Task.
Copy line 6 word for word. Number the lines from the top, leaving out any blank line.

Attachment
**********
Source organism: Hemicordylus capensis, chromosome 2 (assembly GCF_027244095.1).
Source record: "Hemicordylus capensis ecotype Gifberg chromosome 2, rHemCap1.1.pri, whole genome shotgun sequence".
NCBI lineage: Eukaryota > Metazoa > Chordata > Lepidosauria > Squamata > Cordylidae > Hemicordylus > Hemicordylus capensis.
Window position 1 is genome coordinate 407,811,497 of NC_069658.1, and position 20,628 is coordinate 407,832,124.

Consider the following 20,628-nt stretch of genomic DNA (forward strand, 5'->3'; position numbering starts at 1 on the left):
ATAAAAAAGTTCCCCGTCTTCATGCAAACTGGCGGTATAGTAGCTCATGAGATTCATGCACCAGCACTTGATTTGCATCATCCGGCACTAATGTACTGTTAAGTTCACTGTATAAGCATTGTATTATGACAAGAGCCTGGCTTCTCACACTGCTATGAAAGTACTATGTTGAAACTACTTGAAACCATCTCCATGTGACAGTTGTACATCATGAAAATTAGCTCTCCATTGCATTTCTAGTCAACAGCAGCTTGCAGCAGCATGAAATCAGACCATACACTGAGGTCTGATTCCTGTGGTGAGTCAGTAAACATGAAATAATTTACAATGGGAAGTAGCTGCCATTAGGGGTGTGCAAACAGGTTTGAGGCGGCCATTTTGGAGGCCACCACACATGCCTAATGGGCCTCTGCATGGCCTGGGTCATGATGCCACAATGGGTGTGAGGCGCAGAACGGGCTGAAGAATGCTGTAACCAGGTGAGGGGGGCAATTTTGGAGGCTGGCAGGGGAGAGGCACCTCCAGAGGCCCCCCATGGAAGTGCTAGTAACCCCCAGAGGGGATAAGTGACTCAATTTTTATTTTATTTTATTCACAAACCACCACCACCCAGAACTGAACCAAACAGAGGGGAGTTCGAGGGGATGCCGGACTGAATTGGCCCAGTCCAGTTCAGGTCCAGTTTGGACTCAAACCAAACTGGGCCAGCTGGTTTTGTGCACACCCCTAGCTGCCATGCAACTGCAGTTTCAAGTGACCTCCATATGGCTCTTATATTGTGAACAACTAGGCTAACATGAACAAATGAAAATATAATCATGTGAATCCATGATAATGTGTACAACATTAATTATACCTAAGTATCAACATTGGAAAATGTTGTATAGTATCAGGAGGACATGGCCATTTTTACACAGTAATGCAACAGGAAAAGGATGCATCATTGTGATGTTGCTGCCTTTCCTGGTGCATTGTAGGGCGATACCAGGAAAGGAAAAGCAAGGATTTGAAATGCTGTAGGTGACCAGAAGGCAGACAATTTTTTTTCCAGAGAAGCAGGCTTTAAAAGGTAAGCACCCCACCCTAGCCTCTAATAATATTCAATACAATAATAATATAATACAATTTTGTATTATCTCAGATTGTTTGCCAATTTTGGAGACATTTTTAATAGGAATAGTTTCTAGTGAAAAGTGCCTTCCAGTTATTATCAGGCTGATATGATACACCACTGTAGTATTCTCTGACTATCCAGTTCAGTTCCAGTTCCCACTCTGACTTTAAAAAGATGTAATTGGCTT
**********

ATAAAAAAGTTCCCCGTCTTCATGCAAACTGGCGGTATAGTAGCTCATGAGATTCATGCACCAGCACTTGATTTGCATCATCCGGCACTAATGTACTGTTAAGTTCACTGTATAAGCATTGTATTATGACAAGAGCCTGGCTTCTCACACTGCTATGAAAGTACTATGTTGAAACTACTTGAAACCATCTCCATGTGACAGTTGTACATCATGAAAATTAGCTCTCCATTGCATTTCTAGTCAACAGCAGCTTGCAGCAGCATGAAATCAGACCATACACTGAGGTCTGATTCCTGTGGTGAGTCAGTAAACATGAAATAATTTACAATGGGAAGTAGCTGCCATTAGGGGTGTGCAAACAGGTTTGAGGCGGCCATTTTGGAGGCCACCACACATGCCTAATGGGCCTCTGCATGGCCTGGGTCATGATGCCACAATGGGTGTGAGGCGCAGAACGGGCTGAAGAATGCTGTAACCAGGTGAGGGGGGCAATTTTGGAGGCTGGCAGGGGAGAGGCACCTCCAGAGGCCCCCCATGGAAGTGCTAGTAACCCCCAGAGGGGATAAGTGACTCAATTTTTATTTTATTTTATTCACAAACCACCACCACCCAGAACTGAACCAAACAGAGGGGAGTTCGAGGGGATGCCGGACTGAATTGGCCCAGTCCAGTTCAGGTCCAGTTTGGACTCAAACCAAACTGGGCCAGCTGGTTTTGTGCACACCCCTAGCTGCCATGCAACTGCAGTTTCAAGTGACCTCCATATGGCTCTTATATTGTGAACAACTAGGCTAACATGAACAAATGAAAATATAATCATGTGAATCCATGATAATGTGTACAACATTAATTATACCTAAGTATCAACATTGGAAAATGTTGTATAGTATCAGGAGGACATGGCCATTTTTACACAGTAATGCAACAGGAAAAGGATGCATCATTGTGATGTTGCTGCCTTTCCTGGTGCATTGTAGGGCGATACCAGGAAAGGAAAAGCAAGGATTTGAAATGCTGTAGGTGACCAGAAGGCAGACAATTTTTTTTCCAGAGAAGCAGGCTTTAAAAGGTAAGCACCCCACCCTAGCCTCTAATAATATTCAATACAATAATAATATAATACAATTTTGTATTATCTCAGATTGTTTGCCAATTTTGGAGACATTTTTAATAGGAATAGTTTCTAGTGAAAAGTGCCTTCCAGTTATTATCAGGCTGATATGATACACCACTGTAGTATTCTCTGACTATCCAGTTCAGTTCCAGTTCCCACTCTGACTTTAAAAAGATGTAATTGGCTT